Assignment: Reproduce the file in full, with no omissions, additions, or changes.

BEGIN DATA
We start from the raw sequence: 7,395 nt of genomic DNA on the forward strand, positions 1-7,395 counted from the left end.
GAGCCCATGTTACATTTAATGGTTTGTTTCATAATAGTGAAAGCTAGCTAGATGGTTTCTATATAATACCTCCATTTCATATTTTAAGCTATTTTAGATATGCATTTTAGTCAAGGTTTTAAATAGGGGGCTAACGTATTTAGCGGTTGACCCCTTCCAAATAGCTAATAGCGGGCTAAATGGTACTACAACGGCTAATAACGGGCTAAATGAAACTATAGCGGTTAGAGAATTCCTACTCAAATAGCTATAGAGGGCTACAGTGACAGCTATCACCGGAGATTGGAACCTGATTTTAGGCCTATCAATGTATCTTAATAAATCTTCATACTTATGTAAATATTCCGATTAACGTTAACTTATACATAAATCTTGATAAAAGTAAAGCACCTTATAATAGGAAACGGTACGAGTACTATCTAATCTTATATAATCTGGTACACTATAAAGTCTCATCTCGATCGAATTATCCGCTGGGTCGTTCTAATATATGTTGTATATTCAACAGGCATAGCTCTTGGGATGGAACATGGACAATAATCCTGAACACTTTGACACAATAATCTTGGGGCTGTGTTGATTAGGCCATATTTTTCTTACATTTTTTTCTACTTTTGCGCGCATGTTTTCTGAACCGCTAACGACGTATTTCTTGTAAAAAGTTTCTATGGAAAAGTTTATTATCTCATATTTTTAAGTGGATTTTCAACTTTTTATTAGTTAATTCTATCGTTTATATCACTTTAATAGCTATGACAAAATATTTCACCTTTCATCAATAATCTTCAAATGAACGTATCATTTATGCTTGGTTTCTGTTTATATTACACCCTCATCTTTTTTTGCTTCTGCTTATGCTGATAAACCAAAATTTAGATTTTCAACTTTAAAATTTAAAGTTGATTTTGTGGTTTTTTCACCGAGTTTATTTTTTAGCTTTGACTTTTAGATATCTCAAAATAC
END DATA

We start from the raw sequence: 7,395 nt of genomic DNA on the forward strand, positions 1-7,395 counted from the left end.
GAGCCCATGTTACATTTAATGGTTTGTTTCATAATAGTGAAAGCTAGCTAGATGGTTTCTATATAATACCTCCATTTCATATTTTAAGCTATTTTAGATATGCATTTTAGTCAAGGTTTTAAATAGGGGGCTAACGTATTTAGCGGTTGACCCCTTCCAAATAGCTAATAGCGGGCTAAATGGTACTACAACGGCTAATAACGGGCTAAATGAAACTATAGCGGTTAGAGAATTCCTACTCAAATAGCTATAGAGGGCTACAGTGACAGCTATCACCGGAGATTGGAACCTGATTTTAGGCCTATCAATGTATCTTAATAAATCTTCATACTTATGTAAATATTCCGATTAACGTTAACTTATACATAAATCTTGATAAAAGTAAAGCACCTTATAATAGGAAACGGTACGAGTACTATCTAATCTTATATAATCTGGTACACTATAAAGTCTCATCTCGATCGAATTATCCGCTGGGTCGTTCTAATATATGTTGTATATTCAACAGGCATAGCTCTTGGGATGGAACATGGACAATAATCCTGAACACTTTGACACAATAATCTTGGGGCTGTGTTGATTAGGCCATATTTTTCTTACATTTTTTTCTACTTTTGCGCGCATGTTTTCTGAACCGCTAACGACGTATTTCTTGTAAAAAGTTTCTATGGAAAAGTTTATTATCTCATATTTTTAAGTGGATTTTCAACTTTTTATTAGTTAATTCTATCGTTTATATCACTTTAATAGCTATGACAAAATATTTCACCTTTCATCAATAATCTTCAAATGAACGTATCATTTATGCTTGGTTTCTGTTTATATTACACCCTCATCTTTTTTTGCTTCTGCTTATGCTGATAAACCAAAATTTAGATTTTCAACTTTAAAATTTAAAGTTGATTTTGTGGTTTTTTCACCGAGTTTATTTTTTAGCTTTGACTTTTAGATATCTCAAAATAC